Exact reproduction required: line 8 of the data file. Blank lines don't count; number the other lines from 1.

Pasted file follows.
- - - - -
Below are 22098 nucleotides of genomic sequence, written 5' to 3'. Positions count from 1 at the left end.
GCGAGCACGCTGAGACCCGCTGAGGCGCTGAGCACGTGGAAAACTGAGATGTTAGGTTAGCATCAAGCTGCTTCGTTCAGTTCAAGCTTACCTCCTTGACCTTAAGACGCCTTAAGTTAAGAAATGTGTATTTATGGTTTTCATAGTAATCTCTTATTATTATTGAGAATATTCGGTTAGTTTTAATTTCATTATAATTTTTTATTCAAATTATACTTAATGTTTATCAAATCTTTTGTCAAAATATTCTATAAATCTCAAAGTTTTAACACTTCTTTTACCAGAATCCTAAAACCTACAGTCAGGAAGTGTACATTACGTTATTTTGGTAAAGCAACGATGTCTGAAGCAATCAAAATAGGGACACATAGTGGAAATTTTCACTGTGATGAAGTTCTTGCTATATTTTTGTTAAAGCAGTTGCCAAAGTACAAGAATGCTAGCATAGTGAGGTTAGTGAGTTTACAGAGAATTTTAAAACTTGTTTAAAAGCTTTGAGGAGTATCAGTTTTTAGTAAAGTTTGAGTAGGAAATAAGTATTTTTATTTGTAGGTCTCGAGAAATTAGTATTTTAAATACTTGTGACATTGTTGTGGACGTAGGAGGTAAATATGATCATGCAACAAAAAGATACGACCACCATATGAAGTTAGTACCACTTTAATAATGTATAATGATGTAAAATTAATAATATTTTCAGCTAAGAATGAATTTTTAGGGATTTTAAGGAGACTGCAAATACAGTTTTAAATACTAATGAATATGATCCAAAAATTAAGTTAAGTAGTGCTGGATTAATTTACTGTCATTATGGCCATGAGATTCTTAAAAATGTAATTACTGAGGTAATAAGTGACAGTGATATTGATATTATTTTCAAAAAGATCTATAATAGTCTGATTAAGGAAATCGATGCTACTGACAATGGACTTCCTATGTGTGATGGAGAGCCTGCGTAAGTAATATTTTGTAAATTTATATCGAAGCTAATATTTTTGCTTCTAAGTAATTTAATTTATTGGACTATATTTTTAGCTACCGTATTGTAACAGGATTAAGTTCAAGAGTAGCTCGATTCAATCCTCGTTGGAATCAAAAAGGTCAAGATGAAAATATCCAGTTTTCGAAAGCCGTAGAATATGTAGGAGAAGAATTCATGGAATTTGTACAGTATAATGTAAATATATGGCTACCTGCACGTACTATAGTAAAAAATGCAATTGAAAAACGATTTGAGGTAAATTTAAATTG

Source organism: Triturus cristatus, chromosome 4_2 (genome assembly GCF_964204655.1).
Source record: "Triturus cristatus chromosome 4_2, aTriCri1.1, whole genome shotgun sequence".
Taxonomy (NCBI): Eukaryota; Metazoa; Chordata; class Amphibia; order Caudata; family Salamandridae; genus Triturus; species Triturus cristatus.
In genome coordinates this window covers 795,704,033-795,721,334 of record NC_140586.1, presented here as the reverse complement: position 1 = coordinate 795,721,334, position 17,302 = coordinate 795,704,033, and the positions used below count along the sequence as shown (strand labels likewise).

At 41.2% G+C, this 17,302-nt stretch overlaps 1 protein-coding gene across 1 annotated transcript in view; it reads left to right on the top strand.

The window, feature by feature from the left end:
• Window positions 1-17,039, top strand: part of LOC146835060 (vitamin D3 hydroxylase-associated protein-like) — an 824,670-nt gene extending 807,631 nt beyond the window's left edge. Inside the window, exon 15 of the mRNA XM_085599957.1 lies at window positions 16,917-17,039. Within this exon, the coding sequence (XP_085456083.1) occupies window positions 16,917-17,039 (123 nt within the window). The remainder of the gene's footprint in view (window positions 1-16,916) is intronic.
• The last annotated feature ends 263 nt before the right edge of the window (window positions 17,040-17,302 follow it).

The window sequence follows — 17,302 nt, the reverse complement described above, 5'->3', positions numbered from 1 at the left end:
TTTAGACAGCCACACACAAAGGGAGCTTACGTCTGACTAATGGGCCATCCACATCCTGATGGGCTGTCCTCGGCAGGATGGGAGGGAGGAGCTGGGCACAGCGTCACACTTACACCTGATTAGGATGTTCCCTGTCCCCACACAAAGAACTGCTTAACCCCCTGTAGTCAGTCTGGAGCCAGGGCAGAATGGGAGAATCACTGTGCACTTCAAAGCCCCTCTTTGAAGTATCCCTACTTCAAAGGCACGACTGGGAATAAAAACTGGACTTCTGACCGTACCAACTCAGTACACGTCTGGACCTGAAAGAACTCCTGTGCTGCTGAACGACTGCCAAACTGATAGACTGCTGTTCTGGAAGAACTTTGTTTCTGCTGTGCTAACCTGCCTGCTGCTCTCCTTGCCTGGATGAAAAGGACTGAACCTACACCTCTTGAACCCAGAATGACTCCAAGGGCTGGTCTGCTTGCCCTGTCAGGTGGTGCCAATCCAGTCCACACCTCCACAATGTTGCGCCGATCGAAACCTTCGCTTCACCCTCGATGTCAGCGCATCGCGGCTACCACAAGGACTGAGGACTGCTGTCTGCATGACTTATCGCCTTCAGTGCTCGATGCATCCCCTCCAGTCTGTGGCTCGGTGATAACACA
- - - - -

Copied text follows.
The window, feature by feature from the left end: